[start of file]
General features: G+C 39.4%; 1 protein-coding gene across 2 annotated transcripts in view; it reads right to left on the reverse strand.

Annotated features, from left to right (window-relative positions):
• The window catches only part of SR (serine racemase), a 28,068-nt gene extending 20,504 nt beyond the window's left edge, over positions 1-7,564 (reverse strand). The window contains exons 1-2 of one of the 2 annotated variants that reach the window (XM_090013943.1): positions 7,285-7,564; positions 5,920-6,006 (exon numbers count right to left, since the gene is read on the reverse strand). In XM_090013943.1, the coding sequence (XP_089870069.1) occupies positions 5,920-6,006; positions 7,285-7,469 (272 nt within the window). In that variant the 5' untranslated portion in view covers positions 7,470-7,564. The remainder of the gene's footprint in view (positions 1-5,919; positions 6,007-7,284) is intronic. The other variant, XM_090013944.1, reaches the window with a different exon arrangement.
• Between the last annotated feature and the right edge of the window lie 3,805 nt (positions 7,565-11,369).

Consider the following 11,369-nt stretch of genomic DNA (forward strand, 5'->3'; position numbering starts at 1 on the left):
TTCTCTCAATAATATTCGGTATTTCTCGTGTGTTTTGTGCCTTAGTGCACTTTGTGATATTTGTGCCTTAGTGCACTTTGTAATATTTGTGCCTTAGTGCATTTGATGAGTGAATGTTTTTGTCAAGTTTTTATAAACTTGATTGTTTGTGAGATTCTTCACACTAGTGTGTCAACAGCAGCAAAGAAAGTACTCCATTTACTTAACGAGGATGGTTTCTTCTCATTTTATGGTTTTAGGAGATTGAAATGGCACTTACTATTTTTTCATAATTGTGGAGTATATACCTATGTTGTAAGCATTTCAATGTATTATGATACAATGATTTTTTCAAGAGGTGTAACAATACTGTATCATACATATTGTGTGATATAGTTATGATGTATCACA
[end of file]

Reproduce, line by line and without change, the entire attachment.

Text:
General features: G+C 39.4%; 1 protein-coding gene across 2 annotated transcripts in view; it reads right to left on the reverse strand.

Annotated features, from left to right (window-relative positions):
• The window catches only part of SR (serine racemase), a 28,068-nt gene extending 20,504 nt beyond the window's left edge, over positions 1-7,564 (reverse strand). The window contains exons 1-2 of one of the 2 annotated variants that reach the window (XM_090013943.1): positions 7,285-7,564; positions 5,920-6,006 (exon numbers count right to left, since the gene is read on the reverse strand). In XM_090013943.1, the coding sequence (XP_089870069.1) occupies positions 5,920-6,006; positions 7,285-7,469 (272 nt within the window). In that variant the 5' untranslated portion in view covers positions 7,470-7,564. The remainder of the gene's footprint in view (positions 1-5,919; positions 6,007-7,284) is intronic. The other variant, XM_090013944.1, reaches the window with a different exon arrangement.
• Between the last annotated feature and the right edge of the window lie 3,805 nt (positions 7,565-11,369).

Consider the following 11,369-nt stretch of genomic DNA (forward strand, 5'->3'; position numbering starts at 1 on the left):
TTCTCTCAATAATATTCGGTATTTCTCGTGTGTTTTGTGCCTTAGTGCACTTTGTGATATTTGTGCCTTAGTGCACTTTGTAATATTTGTGCCTTAGTGCATTTGATGAGTGAATGTTTTTGTCAAGTTTTTATAAACTTGATTGTTTGTGAGATTCTTCACACTAGTGTGTCAACAGCAGCAAAGAAAGTACTCCATTTACTTAACGAGGATGGTTTCTTCTCATTTTATGGTTTTAGGAGATTGAAATGGCACTTACTATTTTTTCATAATTGTGGAGTATATACCTATGTTGTAAGCATTTCAATGTATTATGATACAATGATTTTTTCAAGAGGTGTAACAATACTGTATCATACATATTGTGTGATATAGTTATGATGTATCACA